Cape Town – Energy Minister David Mahlobo and Eskom made pledges to the Western Cape High Court on Wednesday that they will adhere to the court ruling regarding its nuclear procurement programme earlier this year.
This means it will be harder for government to push through a nuclear deal – which Treasury has said the country cannot afford currently – without an independent public participation process held by energy regulator Nersa. This process would be required despite the outcome of the Integrated Resource Plan (IRP) and Integrated Energy Plan (IEP) public participation process currently under way.
The urgent application on Wednesday comes as the Department of Energy invited civil society to an Energy Indaba at the Gallagher Convention Centre in Midrand next Thursday and Friday (December 7 to 8).
There is a concern that this indaba is being used to justify this public participation process, but it was made clear on Wednesday that it would not cut legal muster.
Over 20 civil society groups wrote to Mahlobo on Tuesday, raising concerns that the minister will use the indaba to speed up the IRP and IEP process and release it with nuclear as an energy requirement in December. This would then allow him to start the nuclear procurement programme tender process, which critics fear has been rigged in favour of the Russians.
Mahlobo and Eskom’s assurance occurred in the Western Cape High Court on Wednesday, which heard an urgent application by Earth Life Africa and the Southern African Faith Communities’ Environment Institute (Safcei), who wanted to stop Mahlobo from proceeding with the controversial nuclear energy deal without adhering to an earlier court ruling in April.
Advocate David Unterhalter SC, arguing on behalf of environmental groups Safcei and Earthlife SA, said the public participation process would be required for a Section 34 determination to be issued, as per the court ruling on April 26.
Western Cape High Court Judge Lee Bozalek had ruled that national energy regulator Nersa must follow a procedurally fair public participation process before the minister of energy can exercise his powers under section 34(1) of the Energy Regulation Act.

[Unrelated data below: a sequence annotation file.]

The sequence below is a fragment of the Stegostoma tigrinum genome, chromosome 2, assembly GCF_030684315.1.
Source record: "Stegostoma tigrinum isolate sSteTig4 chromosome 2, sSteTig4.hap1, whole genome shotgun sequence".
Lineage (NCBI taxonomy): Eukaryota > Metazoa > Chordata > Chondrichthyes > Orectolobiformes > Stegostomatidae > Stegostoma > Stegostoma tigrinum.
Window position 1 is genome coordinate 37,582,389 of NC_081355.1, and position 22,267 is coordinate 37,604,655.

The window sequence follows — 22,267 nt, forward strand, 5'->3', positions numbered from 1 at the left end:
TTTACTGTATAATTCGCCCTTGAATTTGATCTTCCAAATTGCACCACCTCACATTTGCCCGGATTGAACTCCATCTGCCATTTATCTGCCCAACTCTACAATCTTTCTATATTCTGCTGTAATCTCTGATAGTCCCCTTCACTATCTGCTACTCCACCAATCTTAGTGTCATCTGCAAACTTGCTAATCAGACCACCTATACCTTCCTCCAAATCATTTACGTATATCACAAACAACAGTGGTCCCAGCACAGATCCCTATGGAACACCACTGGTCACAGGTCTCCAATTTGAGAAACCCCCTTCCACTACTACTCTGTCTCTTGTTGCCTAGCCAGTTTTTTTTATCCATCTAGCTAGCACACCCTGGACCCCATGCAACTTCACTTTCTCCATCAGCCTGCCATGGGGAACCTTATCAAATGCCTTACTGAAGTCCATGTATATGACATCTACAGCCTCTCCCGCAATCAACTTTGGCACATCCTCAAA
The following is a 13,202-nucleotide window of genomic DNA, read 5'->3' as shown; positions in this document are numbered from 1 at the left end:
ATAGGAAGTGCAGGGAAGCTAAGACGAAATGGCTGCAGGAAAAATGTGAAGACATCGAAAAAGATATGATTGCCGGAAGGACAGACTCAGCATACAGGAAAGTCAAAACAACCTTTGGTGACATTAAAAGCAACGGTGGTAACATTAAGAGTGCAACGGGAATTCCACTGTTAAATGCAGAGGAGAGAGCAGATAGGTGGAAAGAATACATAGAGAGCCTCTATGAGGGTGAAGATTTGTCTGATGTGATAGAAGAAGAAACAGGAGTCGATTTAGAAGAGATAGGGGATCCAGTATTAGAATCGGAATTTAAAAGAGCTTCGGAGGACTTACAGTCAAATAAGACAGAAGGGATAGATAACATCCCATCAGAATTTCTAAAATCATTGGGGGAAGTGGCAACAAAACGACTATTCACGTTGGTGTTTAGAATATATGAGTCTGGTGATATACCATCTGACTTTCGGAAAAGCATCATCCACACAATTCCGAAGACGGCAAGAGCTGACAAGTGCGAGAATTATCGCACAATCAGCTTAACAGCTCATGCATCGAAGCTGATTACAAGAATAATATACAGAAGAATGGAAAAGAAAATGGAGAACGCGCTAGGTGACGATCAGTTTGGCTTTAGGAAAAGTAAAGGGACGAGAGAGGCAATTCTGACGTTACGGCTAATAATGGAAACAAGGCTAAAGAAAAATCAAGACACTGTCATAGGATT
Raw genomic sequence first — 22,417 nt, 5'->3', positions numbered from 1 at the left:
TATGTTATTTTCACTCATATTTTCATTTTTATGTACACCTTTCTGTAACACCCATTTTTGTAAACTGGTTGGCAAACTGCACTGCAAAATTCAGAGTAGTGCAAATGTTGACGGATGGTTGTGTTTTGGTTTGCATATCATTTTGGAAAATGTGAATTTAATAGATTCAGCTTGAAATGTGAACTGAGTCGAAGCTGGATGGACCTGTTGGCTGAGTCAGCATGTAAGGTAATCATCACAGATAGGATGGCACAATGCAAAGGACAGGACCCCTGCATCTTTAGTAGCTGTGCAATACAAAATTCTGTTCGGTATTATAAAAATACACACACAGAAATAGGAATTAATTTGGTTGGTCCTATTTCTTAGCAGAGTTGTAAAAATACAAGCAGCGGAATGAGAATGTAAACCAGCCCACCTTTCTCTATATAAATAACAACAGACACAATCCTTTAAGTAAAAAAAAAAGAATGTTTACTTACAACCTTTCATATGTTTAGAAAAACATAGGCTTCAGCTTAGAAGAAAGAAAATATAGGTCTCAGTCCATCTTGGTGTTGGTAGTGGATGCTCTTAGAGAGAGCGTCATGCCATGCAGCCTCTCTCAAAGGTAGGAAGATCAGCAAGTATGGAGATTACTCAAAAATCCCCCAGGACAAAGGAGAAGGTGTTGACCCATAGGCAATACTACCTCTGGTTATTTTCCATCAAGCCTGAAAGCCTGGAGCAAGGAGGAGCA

Loyiso Tyabashe, the acting general manager of Eskom’s nuclear new build programme, said in an affidavit the state utility has in no way violated the court’s judgment and would not proceed with the procurement of nuclear unless it is lawfully designated.
Mahlobo followed suit in his affidavit on Wednesday, pledging that the department would not proceed unlawfully.
As such, Unterhalter asked the court to suspend their application pending any violation of the undertakings made by Eskom and Mahlobo.
Safcei executive director Francesca de Gasparis told Fin24 on Wednesday that they would return to court should Mahlobo or Eskom violate their undertaking, which would include applying to Nersa for the Section 34 determination.
“Government must follow a Section 34 determination, a process which Nersa must hold independently of Eskom or the Department of Energy,” she said.
“Nersa must seek independent expert advice and ensure a proper public participation occurs in order to issue a Section 34 determination on our energy needs, only then can the minister proceed with a procurement process.
“The minister is also required to follow the procurement process, and ensure there is sufficient public participation when planning for South Africa’s energy, which has not happened.
“It will be very hard for government to proceed with nuclear without this process,” she said. “We will be ready to return to court, as the case has been adjourned, should they violate this process for nuclear procurement.”
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